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, 10 (2), 366-73

A Glimpse Into the Early Origins of Medieval Anatomy Through the Oldest Conserved Human Dissection (Western Europe, 13(th) C. A.D.)

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A Glimpse Into the Early Origins of Medieval Anatomy Through the Oldest Conserved Human Dissection (Western Europe, 13(th) C. A.D.)

Philippe Charlier et al. Arch Med Sci.

Abstract

Introduction: Medieval autopsy practice is very poorly known in Western Europe, due to a lack of both descriptive medico-surgical texts and conserved dissected human remains. This period is currently considered the dark ages according to a common belief of systematic opposition of Christian religious authorities to the opening of human cadavers.

Material and methods: The identification in a private collection of an autopsied human individual dated from the 13(th) century A.D. is an opportunity for better knowledge of such practice in this chrono-cultural context, i.e. the early origins of occidental dissections. A complete forensic anthropological procedure was carried out, completed by radiological and elemental analyses.

Results: The complete procedure of this body opening and internal organs exploration is explained, and compared with historical data about forensic and anatomical autopsies from this period. During the analysis, a red substance filling all arterial cavities, made of mercury sulfide (cinnabar) mixed with vegetal oil (oleic and palmitic acids) was identified; it was presumably used to highlight vascularization by coloring in red such vessels, and help in the preservation of the body.

Conclusions: Of particular interest for the description of early medical and anatomical knowledge, this "human preparation" is the oldest known yet, and is particularly important for the fields of history of medicine, surgery and anatomical practice.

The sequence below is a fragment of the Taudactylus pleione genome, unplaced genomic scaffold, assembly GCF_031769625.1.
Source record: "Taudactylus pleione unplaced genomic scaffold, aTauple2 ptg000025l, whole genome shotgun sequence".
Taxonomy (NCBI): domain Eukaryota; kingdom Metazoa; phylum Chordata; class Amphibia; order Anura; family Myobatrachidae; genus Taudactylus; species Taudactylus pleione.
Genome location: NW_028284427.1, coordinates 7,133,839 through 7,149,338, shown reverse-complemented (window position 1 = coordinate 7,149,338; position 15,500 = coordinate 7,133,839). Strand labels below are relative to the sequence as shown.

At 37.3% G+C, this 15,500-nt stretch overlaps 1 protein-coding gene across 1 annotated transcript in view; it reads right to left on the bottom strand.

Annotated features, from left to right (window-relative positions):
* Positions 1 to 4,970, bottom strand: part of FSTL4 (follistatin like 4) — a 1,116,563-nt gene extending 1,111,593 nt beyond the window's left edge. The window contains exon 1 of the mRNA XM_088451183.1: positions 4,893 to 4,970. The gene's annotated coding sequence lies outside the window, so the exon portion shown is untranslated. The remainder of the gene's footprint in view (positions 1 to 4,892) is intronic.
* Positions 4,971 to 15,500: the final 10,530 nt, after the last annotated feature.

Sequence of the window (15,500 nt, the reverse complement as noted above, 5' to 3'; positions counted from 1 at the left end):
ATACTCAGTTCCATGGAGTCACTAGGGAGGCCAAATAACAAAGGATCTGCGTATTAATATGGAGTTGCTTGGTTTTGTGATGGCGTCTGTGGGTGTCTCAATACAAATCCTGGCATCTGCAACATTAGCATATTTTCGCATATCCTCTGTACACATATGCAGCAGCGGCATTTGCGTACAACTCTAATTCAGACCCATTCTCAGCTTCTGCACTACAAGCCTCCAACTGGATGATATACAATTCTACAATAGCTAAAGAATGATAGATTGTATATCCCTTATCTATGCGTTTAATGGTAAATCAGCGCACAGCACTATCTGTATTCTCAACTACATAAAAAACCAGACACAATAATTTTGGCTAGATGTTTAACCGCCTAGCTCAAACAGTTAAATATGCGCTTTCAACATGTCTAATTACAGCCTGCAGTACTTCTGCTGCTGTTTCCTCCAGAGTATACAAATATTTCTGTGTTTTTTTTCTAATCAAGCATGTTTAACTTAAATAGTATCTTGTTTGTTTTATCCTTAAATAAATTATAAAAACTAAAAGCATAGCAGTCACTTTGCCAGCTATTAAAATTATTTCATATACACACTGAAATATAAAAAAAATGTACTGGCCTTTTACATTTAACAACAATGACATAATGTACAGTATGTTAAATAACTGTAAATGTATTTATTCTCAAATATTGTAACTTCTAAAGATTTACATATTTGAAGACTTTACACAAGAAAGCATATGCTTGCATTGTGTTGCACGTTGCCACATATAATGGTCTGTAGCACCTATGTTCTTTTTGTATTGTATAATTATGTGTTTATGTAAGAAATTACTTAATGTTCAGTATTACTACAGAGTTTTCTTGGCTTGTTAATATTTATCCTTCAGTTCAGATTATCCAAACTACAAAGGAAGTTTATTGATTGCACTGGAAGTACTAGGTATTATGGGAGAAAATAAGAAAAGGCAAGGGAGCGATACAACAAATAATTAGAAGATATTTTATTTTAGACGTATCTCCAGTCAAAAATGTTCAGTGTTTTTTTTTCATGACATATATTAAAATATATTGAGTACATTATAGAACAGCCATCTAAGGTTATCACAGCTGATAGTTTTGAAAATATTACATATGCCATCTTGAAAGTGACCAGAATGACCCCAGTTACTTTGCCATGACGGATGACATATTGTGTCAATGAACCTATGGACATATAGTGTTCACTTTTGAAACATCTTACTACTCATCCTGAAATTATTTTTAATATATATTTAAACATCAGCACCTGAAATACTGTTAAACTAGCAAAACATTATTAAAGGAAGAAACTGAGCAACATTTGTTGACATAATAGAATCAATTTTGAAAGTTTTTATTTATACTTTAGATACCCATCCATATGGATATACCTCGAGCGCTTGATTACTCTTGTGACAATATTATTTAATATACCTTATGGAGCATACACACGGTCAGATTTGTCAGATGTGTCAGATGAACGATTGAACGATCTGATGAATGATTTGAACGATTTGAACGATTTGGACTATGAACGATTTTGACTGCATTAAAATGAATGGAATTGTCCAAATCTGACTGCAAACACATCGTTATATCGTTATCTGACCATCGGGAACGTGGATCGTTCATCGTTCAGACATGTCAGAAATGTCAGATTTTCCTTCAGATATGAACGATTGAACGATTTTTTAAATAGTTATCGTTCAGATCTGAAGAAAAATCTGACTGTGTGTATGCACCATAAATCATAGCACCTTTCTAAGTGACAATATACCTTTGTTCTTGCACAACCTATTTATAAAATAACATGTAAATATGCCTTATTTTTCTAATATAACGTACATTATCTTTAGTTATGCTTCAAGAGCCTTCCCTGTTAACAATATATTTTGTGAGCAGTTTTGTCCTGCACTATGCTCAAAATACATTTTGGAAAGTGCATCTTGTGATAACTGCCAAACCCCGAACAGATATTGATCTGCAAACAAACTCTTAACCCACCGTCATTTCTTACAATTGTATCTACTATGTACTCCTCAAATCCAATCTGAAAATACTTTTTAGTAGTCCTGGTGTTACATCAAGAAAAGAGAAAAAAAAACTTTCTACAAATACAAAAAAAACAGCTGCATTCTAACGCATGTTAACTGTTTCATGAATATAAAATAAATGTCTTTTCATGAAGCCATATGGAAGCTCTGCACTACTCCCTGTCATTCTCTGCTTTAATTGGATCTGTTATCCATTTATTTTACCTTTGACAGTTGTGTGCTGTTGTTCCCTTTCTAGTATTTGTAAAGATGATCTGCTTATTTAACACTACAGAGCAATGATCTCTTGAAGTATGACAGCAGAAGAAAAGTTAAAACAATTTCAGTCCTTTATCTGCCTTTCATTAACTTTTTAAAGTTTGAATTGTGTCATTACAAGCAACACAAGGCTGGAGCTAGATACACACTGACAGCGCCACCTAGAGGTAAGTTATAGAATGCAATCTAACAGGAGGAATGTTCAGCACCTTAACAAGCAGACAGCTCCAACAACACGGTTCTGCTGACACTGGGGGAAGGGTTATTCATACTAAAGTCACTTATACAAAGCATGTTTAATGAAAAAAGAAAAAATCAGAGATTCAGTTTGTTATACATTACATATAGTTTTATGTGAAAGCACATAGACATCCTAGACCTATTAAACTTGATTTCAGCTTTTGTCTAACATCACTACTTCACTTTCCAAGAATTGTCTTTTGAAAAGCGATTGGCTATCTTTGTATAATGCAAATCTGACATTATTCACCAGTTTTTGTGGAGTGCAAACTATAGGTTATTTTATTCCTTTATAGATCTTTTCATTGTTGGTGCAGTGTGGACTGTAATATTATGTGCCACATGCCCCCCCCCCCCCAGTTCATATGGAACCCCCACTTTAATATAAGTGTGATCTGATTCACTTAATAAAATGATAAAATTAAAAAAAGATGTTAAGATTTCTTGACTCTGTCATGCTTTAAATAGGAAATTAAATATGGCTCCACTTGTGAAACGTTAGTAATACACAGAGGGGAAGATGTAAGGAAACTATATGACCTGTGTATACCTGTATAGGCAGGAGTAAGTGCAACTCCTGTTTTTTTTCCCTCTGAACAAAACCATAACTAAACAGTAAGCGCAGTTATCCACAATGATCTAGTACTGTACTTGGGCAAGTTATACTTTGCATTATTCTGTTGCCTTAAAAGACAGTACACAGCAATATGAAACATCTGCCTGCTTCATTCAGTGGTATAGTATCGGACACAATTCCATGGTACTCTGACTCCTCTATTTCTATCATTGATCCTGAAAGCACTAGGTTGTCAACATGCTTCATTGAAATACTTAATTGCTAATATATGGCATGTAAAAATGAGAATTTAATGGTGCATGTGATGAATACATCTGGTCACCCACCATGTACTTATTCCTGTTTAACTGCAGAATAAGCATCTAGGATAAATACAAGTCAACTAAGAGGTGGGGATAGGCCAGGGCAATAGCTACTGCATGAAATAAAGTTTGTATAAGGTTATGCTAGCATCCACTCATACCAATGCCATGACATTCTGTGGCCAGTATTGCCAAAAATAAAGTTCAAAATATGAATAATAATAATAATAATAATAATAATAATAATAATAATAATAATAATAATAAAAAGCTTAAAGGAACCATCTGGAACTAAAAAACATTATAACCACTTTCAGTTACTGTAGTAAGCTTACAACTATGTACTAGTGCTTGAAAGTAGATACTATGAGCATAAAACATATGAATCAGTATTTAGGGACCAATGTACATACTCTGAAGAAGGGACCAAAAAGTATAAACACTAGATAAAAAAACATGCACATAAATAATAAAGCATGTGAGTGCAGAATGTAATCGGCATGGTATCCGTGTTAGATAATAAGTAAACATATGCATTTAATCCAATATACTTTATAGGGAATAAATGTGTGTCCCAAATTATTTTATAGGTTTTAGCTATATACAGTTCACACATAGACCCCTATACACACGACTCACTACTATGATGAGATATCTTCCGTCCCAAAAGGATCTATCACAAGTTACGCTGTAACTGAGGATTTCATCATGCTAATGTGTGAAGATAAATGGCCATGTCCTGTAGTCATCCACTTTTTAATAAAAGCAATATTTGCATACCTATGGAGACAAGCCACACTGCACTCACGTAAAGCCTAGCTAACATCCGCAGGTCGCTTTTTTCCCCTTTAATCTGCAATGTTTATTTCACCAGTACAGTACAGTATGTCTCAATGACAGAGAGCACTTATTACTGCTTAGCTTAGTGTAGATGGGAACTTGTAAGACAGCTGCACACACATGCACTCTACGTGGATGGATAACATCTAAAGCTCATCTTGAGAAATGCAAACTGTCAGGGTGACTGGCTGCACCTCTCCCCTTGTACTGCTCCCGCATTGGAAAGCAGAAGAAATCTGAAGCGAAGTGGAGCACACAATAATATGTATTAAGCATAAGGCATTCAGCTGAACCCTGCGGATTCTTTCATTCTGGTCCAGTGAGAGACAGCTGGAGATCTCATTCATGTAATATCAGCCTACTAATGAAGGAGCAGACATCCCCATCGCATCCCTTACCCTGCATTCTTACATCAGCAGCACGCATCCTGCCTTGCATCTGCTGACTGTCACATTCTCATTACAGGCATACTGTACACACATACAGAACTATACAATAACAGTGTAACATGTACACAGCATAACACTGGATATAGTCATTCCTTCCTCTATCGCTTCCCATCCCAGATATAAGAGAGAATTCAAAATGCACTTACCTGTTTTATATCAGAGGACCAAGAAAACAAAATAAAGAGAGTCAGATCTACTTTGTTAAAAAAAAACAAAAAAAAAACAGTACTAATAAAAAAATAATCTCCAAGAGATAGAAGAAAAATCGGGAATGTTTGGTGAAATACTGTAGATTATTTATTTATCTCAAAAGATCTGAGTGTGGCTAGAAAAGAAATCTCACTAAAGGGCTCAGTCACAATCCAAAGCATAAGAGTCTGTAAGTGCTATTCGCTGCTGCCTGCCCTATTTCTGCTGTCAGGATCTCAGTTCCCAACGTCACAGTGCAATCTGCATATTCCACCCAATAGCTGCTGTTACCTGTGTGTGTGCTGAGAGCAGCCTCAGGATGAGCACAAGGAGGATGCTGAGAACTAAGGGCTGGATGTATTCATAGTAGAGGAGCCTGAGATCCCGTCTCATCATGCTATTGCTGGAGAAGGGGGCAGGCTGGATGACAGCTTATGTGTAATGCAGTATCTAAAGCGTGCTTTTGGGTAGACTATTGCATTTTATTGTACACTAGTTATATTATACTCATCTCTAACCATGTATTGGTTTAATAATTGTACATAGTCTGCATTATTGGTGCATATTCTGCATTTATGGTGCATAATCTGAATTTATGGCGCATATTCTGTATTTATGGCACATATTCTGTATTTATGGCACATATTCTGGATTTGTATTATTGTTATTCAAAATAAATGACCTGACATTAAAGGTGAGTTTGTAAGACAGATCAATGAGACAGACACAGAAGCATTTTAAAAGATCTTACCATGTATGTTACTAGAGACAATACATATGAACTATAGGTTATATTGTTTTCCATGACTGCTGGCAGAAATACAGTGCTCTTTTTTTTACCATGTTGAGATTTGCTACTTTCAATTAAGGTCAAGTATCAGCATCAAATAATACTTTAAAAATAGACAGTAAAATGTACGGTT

Keywords: cadaver; death; forensic anthropology; history of medicine; medical anatomy; medical ethics; paleopathology; status of body.

Figures

Figure 1
Figure 1
Anterior view of the human anatomical preparation (with permission from Bill Jamieson)
Figure 2
Figure 2
Superior and posterior view of the human anatomical preparation (with permission from Bill Jamieson)
Figure 3
Figure 3
Close view of the inferior section surface showing the red filling of supra-aortic arteries
Figure 4
Figure 4
Radiological aspect of the dense filling of supra-aortic arteries
Figure 5
Figure 5
CT scan aspect of the human anatomical preparation (bone density) showing the skeleton, dentition and artery filling
Figure 6
Figure 6
Raman spectra (red lines) of white (A), red (B) and dark (C) zones of the red substance. Blue lines correspond to reference spectra (A: gypsum, B: cinnabar and C: amorphous carbon, “natural brown 8”)
Figure 7
Figure 7
Chromatogram of the binding media of the cinnabar sample with highlighting of the main molecular markers. Fatty acids are methylated and cholesterol is silylated

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